John was born in Southampton, England in early 1933. His mother's maiden name was Trevail,
an unusual surname of Cornish origins, so his birth is easy to find in the index. In 1946,
after the Second World War, the Blackburn family immigrated to South Africa. John matriculated
from Durban High School and went on to study chemistry. He worked as an industrial chemist
at Lever Brothers for many years. John joined the Durban Chess Club in 1952 and was a member
of the Club for 62 years, which must surely be a record. He played 29 times in the A section
of the club championships and became Durban champion for the first time in 1956, after narrowly
missing out in 1955 (John lost a playoff match to Moss Kolnik). In all, he won the title on
seven occasions, with his last win being in 1980.
John was also well known as a bridge player and music afficionado. He was a regular tournament player until the mid-1980's, after which he only played occasionally. Nevertheless, he remained a formidable opponent. When the club was in difficulties around the turn of the millenium, John returned to play in tournaments for a few years and was one of a small group of players that succeeded in reviving the club.
Club chairman Peter Dankelmann wrote: "I did not know him when he was at the peak of his strength, but he must have been a fearsome opponent. Even decades after his greatest successes, there was nobody in the club who could expect a safe victory from a game with John Blackburn. He was also a man of great integrity. I remember him speaking up when he felt that he should be placed in the A-section of the Club Championships, and a few years later speaking up again when he felt he shouldn't. John was the kind of person whom you could trust with your life, uncompromisingly honest and reliable. Just over a decade ago, when the club was in grave danger of going under, John was one of the members who gave it their unconditional support to help bring it back to life".
John had a classical style of play, invariably defending with the classic symmetrical lines such as the Slav Defence to the Queens Gambit or the Black side of the Ruy Lopez. With White he opened with d4 in his later years, after being an e4 player in his earlier career. Having played through his games, it is clear that John preferred defending to attacking. He liked to grab any pawn not nailed down, then defend. In many ways he was a follower of Steinitz, leaving his King in the centre and looking for long-term positional gains. He favoured closed games and lots of slow manouevring, rather than seeking a quick victory in the opening. John was a very strong defender, and won many games from horrible looking positions.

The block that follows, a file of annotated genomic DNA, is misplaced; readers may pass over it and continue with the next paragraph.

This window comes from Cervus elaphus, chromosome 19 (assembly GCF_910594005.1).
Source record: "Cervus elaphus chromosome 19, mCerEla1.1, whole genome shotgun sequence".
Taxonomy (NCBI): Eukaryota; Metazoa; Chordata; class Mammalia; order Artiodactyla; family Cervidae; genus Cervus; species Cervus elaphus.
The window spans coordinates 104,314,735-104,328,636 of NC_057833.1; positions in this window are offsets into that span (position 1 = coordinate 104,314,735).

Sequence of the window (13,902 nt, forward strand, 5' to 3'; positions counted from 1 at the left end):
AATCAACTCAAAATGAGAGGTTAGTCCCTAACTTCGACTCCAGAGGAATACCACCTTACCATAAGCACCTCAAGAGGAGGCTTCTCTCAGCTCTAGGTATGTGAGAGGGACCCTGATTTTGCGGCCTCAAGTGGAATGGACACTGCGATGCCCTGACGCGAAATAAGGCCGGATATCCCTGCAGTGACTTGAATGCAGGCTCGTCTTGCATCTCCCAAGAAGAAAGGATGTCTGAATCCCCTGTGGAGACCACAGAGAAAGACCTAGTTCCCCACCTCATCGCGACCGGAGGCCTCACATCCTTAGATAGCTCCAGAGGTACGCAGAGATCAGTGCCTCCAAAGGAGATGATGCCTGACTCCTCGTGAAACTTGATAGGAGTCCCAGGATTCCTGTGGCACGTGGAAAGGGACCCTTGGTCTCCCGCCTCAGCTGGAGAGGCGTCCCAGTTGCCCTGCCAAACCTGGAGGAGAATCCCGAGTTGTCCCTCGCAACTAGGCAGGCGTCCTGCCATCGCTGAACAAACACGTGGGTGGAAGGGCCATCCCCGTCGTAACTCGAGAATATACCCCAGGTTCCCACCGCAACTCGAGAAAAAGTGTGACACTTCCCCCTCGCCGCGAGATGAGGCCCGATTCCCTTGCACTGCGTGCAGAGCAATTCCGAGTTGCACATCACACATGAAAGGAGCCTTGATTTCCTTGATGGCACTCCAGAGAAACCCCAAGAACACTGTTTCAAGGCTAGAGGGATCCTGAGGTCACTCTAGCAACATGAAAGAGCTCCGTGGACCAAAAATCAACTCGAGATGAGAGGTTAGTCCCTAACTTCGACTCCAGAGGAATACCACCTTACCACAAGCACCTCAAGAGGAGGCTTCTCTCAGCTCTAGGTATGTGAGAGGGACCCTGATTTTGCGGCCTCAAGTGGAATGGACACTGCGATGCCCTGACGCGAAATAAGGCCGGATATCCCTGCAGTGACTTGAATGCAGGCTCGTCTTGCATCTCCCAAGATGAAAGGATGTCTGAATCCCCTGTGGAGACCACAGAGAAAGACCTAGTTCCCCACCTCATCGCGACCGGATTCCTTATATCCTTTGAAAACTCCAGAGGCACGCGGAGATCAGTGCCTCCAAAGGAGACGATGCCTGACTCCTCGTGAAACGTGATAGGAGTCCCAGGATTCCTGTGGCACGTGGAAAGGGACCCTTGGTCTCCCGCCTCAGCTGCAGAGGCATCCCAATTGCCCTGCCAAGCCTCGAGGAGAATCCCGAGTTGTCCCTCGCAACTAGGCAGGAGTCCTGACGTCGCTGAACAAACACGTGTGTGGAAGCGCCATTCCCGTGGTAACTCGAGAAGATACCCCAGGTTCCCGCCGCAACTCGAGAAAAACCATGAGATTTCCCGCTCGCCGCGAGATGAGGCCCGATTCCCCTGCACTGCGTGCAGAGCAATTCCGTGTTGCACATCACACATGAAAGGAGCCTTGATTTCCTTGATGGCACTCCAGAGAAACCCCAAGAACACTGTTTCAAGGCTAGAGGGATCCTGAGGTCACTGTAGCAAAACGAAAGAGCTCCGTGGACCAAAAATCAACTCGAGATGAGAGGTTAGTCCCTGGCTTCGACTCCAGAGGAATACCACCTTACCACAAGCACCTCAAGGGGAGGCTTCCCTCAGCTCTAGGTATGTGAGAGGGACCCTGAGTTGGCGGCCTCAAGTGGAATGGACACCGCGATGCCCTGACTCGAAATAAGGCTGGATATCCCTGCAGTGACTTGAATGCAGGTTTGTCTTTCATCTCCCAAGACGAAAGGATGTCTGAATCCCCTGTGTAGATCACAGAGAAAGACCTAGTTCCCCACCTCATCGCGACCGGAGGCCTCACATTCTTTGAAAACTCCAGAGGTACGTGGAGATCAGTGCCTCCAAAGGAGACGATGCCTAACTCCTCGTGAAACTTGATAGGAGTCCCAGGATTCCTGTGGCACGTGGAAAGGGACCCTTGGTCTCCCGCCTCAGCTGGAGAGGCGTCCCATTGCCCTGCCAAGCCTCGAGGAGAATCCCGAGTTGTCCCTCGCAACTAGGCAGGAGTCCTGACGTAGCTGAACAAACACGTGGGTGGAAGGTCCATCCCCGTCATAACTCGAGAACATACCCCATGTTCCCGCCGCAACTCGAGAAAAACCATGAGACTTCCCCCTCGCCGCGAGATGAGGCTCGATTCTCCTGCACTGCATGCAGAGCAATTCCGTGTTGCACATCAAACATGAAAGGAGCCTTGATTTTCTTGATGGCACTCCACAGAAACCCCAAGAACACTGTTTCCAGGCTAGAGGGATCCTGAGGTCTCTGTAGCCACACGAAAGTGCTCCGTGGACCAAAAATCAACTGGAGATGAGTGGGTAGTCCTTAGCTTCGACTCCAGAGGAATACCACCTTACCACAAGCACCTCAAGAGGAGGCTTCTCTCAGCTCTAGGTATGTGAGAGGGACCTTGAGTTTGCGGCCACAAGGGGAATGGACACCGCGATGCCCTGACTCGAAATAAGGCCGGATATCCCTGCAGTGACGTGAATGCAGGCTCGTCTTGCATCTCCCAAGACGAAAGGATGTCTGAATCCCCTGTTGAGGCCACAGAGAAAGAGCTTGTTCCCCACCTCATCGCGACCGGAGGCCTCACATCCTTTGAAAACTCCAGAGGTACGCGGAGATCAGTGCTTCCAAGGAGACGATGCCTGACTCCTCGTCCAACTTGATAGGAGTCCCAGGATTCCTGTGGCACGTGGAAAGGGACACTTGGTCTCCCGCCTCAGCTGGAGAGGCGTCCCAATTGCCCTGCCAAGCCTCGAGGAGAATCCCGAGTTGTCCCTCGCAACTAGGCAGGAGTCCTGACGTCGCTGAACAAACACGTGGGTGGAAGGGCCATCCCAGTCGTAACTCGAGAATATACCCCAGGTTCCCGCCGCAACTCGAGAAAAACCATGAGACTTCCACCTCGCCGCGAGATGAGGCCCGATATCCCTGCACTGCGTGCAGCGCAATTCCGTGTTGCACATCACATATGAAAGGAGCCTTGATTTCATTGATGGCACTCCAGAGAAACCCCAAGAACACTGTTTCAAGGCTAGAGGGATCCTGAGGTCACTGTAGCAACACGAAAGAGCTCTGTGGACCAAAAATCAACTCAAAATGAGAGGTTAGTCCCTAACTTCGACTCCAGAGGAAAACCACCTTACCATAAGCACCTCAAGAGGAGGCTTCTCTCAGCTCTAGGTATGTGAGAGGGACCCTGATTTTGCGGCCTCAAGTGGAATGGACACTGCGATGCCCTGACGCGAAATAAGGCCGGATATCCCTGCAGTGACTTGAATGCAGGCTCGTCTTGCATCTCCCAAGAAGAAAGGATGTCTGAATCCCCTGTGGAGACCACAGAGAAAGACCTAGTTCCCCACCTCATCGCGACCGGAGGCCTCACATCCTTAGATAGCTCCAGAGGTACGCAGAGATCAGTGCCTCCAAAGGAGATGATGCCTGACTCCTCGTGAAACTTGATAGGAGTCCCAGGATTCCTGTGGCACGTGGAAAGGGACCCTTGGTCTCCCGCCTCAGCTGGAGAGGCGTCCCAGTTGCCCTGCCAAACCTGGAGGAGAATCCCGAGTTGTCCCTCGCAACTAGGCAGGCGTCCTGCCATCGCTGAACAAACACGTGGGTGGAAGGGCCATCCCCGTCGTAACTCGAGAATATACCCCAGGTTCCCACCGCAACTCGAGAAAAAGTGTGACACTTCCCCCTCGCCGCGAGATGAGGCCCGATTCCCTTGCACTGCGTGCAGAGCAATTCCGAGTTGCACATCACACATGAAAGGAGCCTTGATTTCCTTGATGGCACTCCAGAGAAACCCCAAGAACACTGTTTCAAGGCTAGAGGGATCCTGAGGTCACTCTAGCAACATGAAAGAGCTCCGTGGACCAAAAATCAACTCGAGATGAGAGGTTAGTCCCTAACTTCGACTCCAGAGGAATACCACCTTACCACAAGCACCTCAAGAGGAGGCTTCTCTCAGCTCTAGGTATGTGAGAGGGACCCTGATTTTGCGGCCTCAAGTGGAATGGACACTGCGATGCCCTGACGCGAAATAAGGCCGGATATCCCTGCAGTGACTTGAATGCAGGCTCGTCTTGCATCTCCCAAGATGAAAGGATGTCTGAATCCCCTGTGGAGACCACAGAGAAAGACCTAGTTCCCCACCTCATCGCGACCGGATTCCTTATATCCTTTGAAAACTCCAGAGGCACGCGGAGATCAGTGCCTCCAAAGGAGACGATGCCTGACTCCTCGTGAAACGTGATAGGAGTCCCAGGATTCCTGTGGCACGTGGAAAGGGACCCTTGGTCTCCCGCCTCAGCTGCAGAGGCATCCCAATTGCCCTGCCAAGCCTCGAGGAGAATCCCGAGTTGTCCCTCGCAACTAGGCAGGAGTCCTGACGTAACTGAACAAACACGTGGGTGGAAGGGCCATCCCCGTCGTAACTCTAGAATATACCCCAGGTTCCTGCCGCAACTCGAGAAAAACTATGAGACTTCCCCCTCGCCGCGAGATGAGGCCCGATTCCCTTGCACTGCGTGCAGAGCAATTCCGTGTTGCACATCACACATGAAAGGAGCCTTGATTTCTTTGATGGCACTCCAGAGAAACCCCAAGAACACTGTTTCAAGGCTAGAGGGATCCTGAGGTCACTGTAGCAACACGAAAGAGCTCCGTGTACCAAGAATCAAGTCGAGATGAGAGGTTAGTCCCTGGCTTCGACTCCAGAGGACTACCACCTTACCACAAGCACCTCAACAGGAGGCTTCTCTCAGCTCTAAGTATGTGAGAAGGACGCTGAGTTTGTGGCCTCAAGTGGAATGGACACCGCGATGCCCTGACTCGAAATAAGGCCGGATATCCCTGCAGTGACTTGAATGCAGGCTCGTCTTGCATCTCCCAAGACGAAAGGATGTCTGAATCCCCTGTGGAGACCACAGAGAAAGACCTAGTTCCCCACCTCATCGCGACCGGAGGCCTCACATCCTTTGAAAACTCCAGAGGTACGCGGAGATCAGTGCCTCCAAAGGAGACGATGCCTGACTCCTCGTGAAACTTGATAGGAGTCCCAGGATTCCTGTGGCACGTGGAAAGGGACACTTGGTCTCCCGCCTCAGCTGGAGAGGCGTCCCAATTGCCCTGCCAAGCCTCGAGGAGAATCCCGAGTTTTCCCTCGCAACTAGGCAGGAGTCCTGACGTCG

John's sister kindly donated a small suitcase labelled "chess games chronological" by John.
It contained hundreds of games recorded in old-fashioned (often ambiguous) descriptive notation.
Transcribing these has taken me many hours, partly because the games up to 1970 were written on
a variety of scraps of paper, rather than in a proper score book - John didn't waste any paper!
The following games file contains
Blackburn games from 1953 to 2009 (994 games/results).
A number of games from the 1950's and also some games from 1991 to 1995 were unable to be found.
Scores of any missing games would be much appreciated. If you played against John, please check
that I have the game score captured correctly!
Game 1 below is in many ways a typical Blackburn game from the 1960's. Isaacson was extremely successful during his short stay in Durban, losing just one game in the 1963 championship - this one. John retreats his pieces, Isaacson attacks, and it all goes wrong for him by move 25.
Game 2 is his defeat of GM Karl Robatsch in a 1988 simultaneous display, which I found in Mervyn Millar's newspaper column of 5 February 1988. The GM was furious, perhaps thinking his opponent should have resigned around move 26, but he still went on to score +33=4-1 against the club!
Game 3 is a win against Kolnik. John's early record against 10-times champion Moss Kolnik was not very good, but he caught up a bit in their later games.
Game 4 shows that it was a risky ploy to gambit a pawn against Blackburn. Notice how the white King stays safely in the centre for the entire game!